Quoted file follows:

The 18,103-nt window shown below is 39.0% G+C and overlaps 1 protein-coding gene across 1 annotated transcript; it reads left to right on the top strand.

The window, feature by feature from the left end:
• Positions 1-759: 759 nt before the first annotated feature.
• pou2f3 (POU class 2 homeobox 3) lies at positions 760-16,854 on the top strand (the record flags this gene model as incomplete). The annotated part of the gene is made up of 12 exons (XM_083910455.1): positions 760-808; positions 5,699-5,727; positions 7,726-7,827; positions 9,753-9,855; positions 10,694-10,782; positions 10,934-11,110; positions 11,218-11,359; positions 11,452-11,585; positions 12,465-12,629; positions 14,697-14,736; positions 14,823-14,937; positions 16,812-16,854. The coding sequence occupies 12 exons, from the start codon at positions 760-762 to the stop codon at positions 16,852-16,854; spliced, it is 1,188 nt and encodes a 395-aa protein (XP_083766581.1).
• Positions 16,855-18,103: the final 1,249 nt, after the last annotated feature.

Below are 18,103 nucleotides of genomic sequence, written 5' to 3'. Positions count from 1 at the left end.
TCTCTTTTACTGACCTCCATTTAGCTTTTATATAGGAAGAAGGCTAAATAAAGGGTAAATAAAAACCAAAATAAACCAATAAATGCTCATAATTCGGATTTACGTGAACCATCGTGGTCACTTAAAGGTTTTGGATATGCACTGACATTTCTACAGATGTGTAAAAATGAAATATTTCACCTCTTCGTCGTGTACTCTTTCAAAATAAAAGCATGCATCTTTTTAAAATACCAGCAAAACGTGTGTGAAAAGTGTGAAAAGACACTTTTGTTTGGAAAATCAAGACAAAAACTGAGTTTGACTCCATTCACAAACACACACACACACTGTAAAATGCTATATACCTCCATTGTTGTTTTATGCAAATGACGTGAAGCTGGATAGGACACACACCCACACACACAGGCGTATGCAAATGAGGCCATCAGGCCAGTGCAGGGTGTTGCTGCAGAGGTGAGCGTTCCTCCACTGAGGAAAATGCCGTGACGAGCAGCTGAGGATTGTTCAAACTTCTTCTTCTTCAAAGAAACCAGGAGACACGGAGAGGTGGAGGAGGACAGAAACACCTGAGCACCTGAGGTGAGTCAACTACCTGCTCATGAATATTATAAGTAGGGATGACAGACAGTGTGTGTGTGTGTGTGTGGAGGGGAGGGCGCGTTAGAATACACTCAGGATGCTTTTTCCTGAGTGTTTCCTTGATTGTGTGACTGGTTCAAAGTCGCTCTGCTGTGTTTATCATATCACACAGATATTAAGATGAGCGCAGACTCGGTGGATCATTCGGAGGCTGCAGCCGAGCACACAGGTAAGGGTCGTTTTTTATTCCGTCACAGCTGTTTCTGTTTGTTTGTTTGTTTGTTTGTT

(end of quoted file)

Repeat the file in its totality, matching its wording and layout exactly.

The 18,103-nt window shown below is 39.0% G+C and overlaps 1 protein-coding gene across 1 annotated transcript; it reads left to right on the top strand.

The window, feature by feature from the left end:
• Positions 1-759: 759 nt before the first annotated feature.
• pou2f3 (POU class 2 homeobox 3) lies at positions 760-16,854 on the top strand (the record flags this gene model as incomplete). The annotated part of the gene is made up of 12 exons (XM_083910455.1): positions 760-808; positions 5,699-5,727; positions 7,726-7,827; positions 9,753-9,855; positions 10,694-10,782; positions 10,934-11,110; positions 11,218-11,359; positions 11,452-11,585; positions 12,465-12,629; positions 14,697-14,736; positions 14,823-14,937; positions 16,812-16,854. The coding sequence occupies 12 exons, from the start codon at positions 760-762 to the stop codon at positions 16,852-16,854; spliced, it is 1,188 nt and encodes a 395-aa protein (XP_083766581.1).
• Positions 16,855-18,103: the final 1,249 nt, after the last annotated feature.

Below are 18,103 nucleotides of genomic sequence, written 5' to 3'. Positions count from 1 at the left end.
TCTCTTTTACTGACCTCCATTTAGCTTTTATATAGGAAGAAGGCTAAATAAAGGGTAAATAAAAACCAAAATAAACCAATAAATGCTCATAATTCGGATTTACGTGAACCATCGTGGTCACTTAAAGGTTTTGGATATGCACTGACATTTCTACAGATGTGTAAAAATGAAATATTTCACCTCTTCGTCGTGTACTCTTTCAAAATAAAAGCATGCATCTTTTTAAAATACCAGCAAAACGTGTGTGAAAAGTGTGAAAAGACACTTTTGTTTGGAAAATCAAGACAAAAACTGAGTTTGACTCCATTCACAAACACACACACACACTGTAAAATGCTATATACCTCCATTGTTGTTTTATGCAAATGACGTGAAGCTGGATAGGACACACACCCACACACACAGGCGTATGCAAATGAGGCCATCAGGCCAGTGCAGGGTGTTGCTGCAGAGGTGAGCGTTCCTCCACTGAGGAAAATGCCGTGACGAGCAGCTGAGGATTGTTCAAACTTCTTCTTCTTCAAAGAAACCAGGAGACACGGAGAGGTGGAGGAGGACAGAAACACCTGAGCACCTGAGGTGAGTCAACTACCTGCTCATGAATATTATAAGTAGGGATGACAGACAGTGTGTGTGTGTGTGTGTGGAGGGGAGGGCGCGTTAGAATACACTCAGGATGCTTTTTCCTGAGTGTTTCCTTGATTGTGTGACTGGTTCAAAGTCGCTCTGCTGTGTTTATCATATCACACAGATATTAAGATGAGCGCAGACTCGGTGGATCATTCGGAGGCTGCAGCCGAGCACACAGGTAAGGGTCGTTTTTTATTCCGTCACAGCTGTTTCTGTTTGTTTGTTTGTTTGTTTGTT